Wednesday, August 14, 2019

U.S. Government Report Shows Hospice Abuse. Sacrificing Patient Care for Profit.

By Mark Hodges.

Groups opposing euthanasia and assisted suicide have been advocates of good hospice care. Stories about hospice abuse have created great concerns as we recognize that good care will reduce the demand for assisted dying while hospice abusive feeds the demand to legalize assisted suicide. Promoters of assisted suicide will often compare hospice care to assisted suicide and refer to hospice abuse to advocate for "more options" at the end of life.

The Trump Department of Health and Human Services’ Inspector General has released two scathing reports concerning the Hospice end-of-life-care industry, with the hope of cleaning up hospice abuse. These reports include stories of maggots in stomach feeding tubes; failing to clean wounds which ultimately became gangrened requiring leg amputations; ignoring pelvic injuries from sexual assault and giving wrong treatment that put patients in the hospital.

The reports specify “significant vulnerabilities” and “deficiencies” which put patients at risk and “jeopardize safety.” Patients were seriously harmed when hospices showed gross negligence or failed to report patient abuse.

Eighty-seven percent of hospices had at least one deficiency. One-third of hospices had complaints filed against them. Over 300 hospices (18%) had at least one “serious” deficiency or at least one “substantiated severe complaint” in 2016 alone. Most of those had a history of deficiencies or substantiated complaints.

Medicare, which pays for almost all hospice treatment, looks to state agencies and accrediting organizations to make sure hospices maintain quality of care for patients. Inspectors review clinical records, visit patients, investigate complaints, and report any deficiencies discovered.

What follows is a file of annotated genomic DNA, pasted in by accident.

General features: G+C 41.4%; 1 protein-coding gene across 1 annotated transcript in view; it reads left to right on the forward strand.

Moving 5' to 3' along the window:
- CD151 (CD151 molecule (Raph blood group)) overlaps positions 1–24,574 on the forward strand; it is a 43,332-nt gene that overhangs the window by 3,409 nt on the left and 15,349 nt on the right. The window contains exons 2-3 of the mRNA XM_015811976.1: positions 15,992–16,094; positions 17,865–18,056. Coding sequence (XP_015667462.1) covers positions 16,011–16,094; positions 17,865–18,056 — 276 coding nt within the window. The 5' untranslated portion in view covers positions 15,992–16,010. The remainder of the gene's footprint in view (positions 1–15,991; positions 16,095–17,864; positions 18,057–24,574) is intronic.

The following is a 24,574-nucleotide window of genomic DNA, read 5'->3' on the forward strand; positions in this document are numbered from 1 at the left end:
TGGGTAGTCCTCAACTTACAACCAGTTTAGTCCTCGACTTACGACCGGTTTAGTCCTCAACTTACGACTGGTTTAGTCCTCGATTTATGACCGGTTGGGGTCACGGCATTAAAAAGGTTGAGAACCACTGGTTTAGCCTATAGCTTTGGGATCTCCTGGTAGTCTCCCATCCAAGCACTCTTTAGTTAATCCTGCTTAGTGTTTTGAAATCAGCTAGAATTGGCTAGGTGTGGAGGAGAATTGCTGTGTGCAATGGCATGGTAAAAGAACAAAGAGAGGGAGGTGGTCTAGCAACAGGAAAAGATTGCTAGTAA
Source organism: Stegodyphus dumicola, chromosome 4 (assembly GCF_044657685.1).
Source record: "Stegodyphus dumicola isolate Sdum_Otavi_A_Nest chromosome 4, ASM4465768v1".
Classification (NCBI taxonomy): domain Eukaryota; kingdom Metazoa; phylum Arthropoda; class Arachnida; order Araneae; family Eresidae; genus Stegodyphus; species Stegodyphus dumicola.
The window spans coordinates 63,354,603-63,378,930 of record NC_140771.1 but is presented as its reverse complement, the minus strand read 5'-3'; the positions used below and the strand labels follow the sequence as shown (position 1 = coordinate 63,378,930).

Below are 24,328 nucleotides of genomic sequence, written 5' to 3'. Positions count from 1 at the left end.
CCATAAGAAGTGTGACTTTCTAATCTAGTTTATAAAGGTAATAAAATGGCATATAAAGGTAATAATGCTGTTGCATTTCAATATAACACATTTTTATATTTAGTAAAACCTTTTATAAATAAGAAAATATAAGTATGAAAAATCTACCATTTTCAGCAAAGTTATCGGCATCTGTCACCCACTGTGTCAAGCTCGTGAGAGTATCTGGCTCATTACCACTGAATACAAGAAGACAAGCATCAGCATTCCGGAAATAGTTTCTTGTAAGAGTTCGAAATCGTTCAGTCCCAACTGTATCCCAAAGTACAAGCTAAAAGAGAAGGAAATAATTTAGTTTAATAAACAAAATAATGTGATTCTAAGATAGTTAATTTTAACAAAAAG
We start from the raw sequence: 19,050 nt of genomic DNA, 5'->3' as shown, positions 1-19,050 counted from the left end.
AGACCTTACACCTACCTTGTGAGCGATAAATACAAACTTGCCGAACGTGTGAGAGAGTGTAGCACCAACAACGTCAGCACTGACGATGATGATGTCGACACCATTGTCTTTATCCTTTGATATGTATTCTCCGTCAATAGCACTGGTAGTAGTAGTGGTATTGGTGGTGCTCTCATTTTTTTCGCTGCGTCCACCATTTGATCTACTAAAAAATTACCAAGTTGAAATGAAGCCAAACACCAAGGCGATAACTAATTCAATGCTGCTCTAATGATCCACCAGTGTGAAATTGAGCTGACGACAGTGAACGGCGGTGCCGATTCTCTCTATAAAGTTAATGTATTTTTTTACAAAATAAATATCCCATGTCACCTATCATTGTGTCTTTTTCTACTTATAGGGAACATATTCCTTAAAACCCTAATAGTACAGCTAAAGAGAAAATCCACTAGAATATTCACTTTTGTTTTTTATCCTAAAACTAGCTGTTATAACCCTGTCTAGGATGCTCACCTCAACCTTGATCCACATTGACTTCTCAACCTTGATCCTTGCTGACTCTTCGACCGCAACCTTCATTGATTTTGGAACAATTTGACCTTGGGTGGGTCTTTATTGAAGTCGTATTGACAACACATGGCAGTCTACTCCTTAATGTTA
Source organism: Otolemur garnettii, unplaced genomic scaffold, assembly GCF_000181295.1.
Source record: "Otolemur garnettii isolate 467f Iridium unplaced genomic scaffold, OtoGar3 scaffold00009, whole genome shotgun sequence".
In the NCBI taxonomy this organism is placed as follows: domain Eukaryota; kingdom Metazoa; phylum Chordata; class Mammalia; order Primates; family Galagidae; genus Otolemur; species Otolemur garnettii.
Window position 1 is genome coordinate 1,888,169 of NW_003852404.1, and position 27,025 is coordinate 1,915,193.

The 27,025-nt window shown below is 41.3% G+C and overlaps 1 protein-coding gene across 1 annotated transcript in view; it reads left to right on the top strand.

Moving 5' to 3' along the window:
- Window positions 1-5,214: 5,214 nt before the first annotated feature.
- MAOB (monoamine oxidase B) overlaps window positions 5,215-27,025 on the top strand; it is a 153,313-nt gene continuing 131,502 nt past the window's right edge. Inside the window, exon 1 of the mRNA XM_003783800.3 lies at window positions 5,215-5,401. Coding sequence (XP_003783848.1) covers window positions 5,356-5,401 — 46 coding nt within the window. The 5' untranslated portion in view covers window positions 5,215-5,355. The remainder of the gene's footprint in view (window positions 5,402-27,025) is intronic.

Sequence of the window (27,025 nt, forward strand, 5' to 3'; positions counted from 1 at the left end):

The new government report includes both state and accrediting agencies’ findings. Nearly all hospices were surveyed.

Deficiencies included mismanagement, lack of quality control, improper vetting of staff, inadequate assessments, and poor care planning. As a result, patients suffered.

Horror stories abound. One woman was repeatedly abused by her caregiver/daughter, who literally chained her to her bed, and would “leave her mother in a wheelchair in the bathroom with the lights off and would spray her with water when she called out for help,” according to the government report. Hospice was told of the abuse, but did nothing --not even visit the patient for several weeks.

Another patient had an abusive neighbor, who frequently burst into his apartment “naked, high, and drunk” stealing the patient’s prescriptions. Hospice knew this was going on, yet did nothing to protect the patient, the government reported.

“These hospices did not face serious consequences,” the report says, because Medicare “cannot impose penalties, other than termination, to hold hospices accountable for harming beneficiaries.” Medicare’s only enforcement power is to take the offending hospice out of the Medicare program. It cannot levy fines, or issue sanctions, or close a facility.

One of the report’s recommendations is for Congress to give Medicare “enforcement tools” and “statutory authority...to effectively protect beneficiaries from harm.”

Medicare began dispersing tax dollars for hospice in 1982. As medicine advanced, hospice promised tax savings, with terminal patients cared for at home rather than in hospitals under ever-more-expensive and almost-always-futile medical procedures.

“At the first meetings of our national hospice organization, we were nearly all women, mostly volunteers working on making our communities better,’’ Dr. Joanne Lynn told the Washington Post.

As soon as government money for hospice was unleashed, for-profit companies began invading the industry. For-profit hospices have exploded twice as fast as non-profits.